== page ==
Today in Civil War History
1865 Confederate General John Pegram is killed at the Battle of Dabney's Mill, Virginia.
Pegram graduated from West Point in 1854, 10th in a class of 46. He served in various posts in the west before resigning his commission at the start of the Civil War. Pegram then received an appointment as a lieutenant colonel in the Confederate army. Sent to fight in western Virginia during the summer of 1861, he was captured by General George McClellan's men at the Battle of Rich Mountain. Pegram was exchanged in April 1862 and sent to serve with General Pierre G. T. Beauregard in Mississippi. He fought in Tennessee and Kentucky and earned a promotion to brigadier general. After the Battle of Chickamauga in September 1863, Pegram was transferred to General Robert E. Lee's Army of Northern Virginia. He was wounded at the Battle of the Wilderness in May 1864, but recovered to fight with General Jubal Early during the Shenandoah Valley campaign in the summer of 1864. That fall, he was sent to defend his native city of Petersburg.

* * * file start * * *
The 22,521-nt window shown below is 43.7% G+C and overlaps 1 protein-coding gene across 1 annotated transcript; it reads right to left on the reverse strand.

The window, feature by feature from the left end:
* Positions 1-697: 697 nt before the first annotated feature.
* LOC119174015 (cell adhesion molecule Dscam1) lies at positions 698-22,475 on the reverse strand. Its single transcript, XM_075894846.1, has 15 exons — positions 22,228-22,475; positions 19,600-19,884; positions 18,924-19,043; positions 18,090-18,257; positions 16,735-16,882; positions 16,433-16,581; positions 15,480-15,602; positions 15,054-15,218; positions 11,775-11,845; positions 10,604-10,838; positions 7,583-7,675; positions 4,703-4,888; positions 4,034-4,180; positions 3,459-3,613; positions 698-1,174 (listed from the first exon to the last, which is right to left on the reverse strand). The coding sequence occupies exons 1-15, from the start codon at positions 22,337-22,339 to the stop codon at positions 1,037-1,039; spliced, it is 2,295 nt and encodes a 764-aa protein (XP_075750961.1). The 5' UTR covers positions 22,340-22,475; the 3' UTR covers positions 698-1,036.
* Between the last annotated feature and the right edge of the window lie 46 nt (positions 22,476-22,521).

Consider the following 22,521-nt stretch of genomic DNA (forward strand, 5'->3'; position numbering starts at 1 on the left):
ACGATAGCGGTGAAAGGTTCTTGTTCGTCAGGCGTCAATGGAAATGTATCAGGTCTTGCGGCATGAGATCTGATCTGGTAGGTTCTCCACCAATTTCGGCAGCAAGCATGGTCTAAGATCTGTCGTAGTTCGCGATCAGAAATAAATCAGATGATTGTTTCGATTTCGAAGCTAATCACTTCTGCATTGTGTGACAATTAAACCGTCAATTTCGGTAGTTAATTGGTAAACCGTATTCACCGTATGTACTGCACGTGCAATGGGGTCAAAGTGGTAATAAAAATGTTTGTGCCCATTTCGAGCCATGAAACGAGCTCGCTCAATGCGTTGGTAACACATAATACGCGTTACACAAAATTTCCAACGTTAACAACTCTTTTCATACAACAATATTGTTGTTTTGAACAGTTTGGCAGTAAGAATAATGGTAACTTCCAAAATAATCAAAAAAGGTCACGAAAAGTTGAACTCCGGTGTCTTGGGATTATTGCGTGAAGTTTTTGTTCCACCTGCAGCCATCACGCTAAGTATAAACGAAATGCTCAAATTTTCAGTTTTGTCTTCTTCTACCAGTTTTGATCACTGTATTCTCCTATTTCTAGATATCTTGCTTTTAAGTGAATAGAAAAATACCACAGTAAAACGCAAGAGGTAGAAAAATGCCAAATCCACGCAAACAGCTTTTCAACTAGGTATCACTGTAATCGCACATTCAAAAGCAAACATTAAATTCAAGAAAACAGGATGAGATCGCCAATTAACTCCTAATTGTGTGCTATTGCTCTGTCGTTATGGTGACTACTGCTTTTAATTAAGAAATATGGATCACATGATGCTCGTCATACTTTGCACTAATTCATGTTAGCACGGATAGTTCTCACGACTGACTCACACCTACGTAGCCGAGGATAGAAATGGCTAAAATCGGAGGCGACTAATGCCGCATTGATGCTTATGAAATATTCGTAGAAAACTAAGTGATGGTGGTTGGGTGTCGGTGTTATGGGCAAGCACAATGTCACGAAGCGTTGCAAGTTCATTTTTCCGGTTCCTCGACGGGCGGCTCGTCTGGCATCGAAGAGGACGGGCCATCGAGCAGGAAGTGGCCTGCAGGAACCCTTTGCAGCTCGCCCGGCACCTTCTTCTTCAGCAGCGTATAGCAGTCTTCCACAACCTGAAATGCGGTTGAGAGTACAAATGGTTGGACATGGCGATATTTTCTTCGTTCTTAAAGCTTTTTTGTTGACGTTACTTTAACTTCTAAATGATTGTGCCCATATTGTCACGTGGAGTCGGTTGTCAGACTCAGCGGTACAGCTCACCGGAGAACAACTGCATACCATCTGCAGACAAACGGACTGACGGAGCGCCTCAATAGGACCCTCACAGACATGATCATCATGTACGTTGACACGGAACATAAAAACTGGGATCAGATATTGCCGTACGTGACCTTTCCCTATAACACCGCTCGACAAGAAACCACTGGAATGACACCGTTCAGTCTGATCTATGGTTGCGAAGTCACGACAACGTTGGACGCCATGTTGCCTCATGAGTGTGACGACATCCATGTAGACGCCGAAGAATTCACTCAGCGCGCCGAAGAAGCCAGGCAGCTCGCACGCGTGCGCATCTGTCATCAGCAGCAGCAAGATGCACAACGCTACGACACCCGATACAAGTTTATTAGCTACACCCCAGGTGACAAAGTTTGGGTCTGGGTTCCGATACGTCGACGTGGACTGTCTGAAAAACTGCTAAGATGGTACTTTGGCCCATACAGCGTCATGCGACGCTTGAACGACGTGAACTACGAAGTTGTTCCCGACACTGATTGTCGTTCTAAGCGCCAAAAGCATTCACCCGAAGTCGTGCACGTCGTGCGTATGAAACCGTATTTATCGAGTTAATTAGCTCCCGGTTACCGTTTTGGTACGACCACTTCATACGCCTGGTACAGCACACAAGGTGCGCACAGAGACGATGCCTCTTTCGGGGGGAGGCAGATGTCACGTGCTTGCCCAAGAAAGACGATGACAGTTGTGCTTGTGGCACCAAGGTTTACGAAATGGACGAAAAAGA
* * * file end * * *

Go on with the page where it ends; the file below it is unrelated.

On January 19, Pegram married Hetty Cary, a prominent Richmond socialite who many called the "handsomest women in the Southland." Even in the gloom of the ongoing siege, the ceremony was a grand affair attended by nearly all of the high-ranking Confederates, including President Jefferson Davis and his wife, Varina. The bride, commented onlookers, was a vision of beauty and one said that the "happy gleam of her beautiful brown eyes seemed to defy all sorrow." Just three weeks later, Pegram's body was returned to the same church, St. Paul's Episcopal, and his young widow knelt beside his coffin as the minister who married them presided over the dashing general's funeral. 1862 General Ulysses S. Grant captures Fort Henry
General Ulysses S. Grant provides the first major Union victory of the war when he captures Fort Henry on the Tennessee River. Ten days later, he captured Fort Donelson on the Cumberland River, which gave the Yankees control of northern Tennessee and paved the way for the occupation of Nashville.